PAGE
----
Trends of Cirrhosis-related Mortality in the USA during the COVID-19 Pandemic. Journal of clinical and translational hepatology Yeo, Y. H., He, X., Lv, F., Zhao, Y., Liu, Y., Yang, J. D., Zu, J., Ji, F., Nguyen, M. H. 2023; 11 (3): 751-756


Immunocompromised status and interrupted routine care may render patients with cirrhosis vulnerable to the coronavirus disease 2019 (COVID-19) pandemic. A nationwide dataset that includes more than 99% of the decedents in the U.S. between April 2012 and September 2021 was used. Projected age-standardized mortality during the pandemic were estimated according to prepandemic mortality rates, stratified by season. Excess deaths were determined by estimating the difference between observed and projected mortality rates. A temporal trend analysis of observed mortality rates was also performed in 0.83 million decedents with cirrhosis between April 2012 and September 2021 was included. Following an increasing trend of cirrhosis-related mortality before the pandemic, with a semiannual percentage change (SAPC) of 0.54% [95% confidence interval (CI): (0.0-1.0%), p=0.036], a precipitous increase with seasonal variation occurred during the pandemic (SAPC 5.35, 95% CI: 1.9-8.9, p=0.005). Significantly increased mortality rates were observed in those with alcohol-associated liver disease (ALD), with a SAPC of 8.44 (95% CI: 4.3-12.8, p=0.001) during the pandemic. All-cause mortality of nonalcoholic fatty liver disease rose steadily across the entire study period with a SAPC of 6.79 (95% CI: 6.3-7.3, p<0.001). The decreasing trend of HCV-related mortality was reversed during the pandemic, while there was no significant change in HBV-related deaths. While there was significant increase in COVID-19-related deaths, more than 55% of the excess deaths were the indirect impact of the pandemic. We observed an alarming increase in cirrhosis-related deaths during the pandemic especially for ALD, with evidence in both direct and indirect impact. Our findings have implications on formulating policies for patients with cirrhosis.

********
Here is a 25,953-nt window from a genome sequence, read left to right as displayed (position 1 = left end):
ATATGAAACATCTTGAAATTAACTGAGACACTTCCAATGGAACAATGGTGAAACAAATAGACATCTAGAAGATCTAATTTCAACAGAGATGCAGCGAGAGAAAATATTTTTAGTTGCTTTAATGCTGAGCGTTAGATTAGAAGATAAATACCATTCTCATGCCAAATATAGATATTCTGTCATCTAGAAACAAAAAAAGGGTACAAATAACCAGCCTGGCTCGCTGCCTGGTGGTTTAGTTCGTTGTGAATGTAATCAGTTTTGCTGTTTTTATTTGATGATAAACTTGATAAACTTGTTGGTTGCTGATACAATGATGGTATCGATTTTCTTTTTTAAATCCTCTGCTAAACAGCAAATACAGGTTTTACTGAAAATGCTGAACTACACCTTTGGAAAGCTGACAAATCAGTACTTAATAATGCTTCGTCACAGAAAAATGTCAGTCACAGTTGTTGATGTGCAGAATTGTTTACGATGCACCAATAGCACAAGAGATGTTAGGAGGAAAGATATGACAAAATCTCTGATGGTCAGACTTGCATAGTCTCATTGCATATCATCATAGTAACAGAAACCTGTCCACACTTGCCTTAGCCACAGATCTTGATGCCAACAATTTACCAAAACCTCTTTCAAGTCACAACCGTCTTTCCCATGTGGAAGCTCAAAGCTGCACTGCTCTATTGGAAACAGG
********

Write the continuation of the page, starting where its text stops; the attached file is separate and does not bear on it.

View details for DOI 10.14218/JCTH.2022.00313

View details for PubMedID 36969898

View details for PubMedCentralID PMC10037514